The second maxim is grounded on a concept for the development of a different algorithm design. (forthcoming.) This approach must be carried out, as it were, from within the algorithmic regime because distanced, technology-critical methods could, according to Felix Stalder, be counterproductive since they often follow conventional ideas of the relationship between humans and technology. Stalder highlights this in the criticism of the “left” in the media culture industry, and an inhumane history of technology that passes the core of algorithmic operations and their effects to non-human performativity and can lead to passive rather than targeted acquisition of unfettered algorithms. The question is, therefore, how technology and algorithmic regimes can meet affirmatively and still be used in queer applications. How, for example, could automation be used when, according to Stalder, it could also potentially erode a basic element of capitalist order, wage labor, and thus destroy it, thus opening new options of thinking and organizing economy and politics. Jennifer Lyn Morone is following a critical affirmation with her project JLM Inc., in which she markets herself as a data provider and a company so that in this data-economy world she might at least profit from the sale of her data. Wendy Chun also puts emphasis on a queer handling of algorithms (forthcoming), and digital cultures when she insists on an ethic of difference and a condition of permanence in uncomfortable situations in order repeatedly and sustainably circumvent homophily.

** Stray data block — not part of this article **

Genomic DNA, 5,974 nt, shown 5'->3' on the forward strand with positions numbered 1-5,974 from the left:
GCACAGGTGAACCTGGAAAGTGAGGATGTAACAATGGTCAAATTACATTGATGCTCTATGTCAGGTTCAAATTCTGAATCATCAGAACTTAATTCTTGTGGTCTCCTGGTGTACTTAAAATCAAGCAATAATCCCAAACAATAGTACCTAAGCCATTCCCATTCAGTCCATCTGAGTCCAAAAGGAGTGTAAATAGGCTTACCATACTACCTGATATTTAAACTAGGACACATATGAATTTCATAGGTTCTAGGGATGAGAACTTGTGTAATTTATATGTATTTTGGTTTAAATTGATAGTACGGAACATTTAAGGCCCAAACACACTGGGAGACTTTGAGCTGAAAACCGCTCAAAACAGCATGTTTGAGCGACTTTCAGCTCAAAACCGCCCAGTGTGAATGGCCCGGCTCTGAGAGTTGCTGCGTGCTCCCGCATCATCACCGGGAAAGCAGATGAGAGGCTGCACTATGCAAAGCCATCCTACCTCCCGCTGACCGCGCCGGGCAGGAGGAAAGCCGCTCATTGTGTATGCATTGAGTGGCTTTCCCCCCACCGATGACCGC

The Reading Algorithms. Queer and transgressive Encounters, workshop was developed in the context of this double approach of criticism and affirmation, conceived by Orit Halpern, currently professor of sociology and anthropology at Concordia University in Montreal, Canada, in June 2016 as part of her fellowship at DCRL. Members of the implementation team were Lisa Conrad, researcher and lecturer in media and organization studies, media theorist Irina Kaldrack and Martina Leeker. The starting point was the idea that algorithms, which extensively permeate social, physical and political life, should be accessed in an unconventional way through being classified and presented creatively. An order of algorithms based on natural history was used as orientation with the goal of creating “field guides” that could be used to conduct guided tours of algorithms in various environments.
The results of the workshop are documented here. There are introductions by participants, which include the presentation of participant’s favorite algorithms selected in preparation for the workshop to be integrated into the field guides.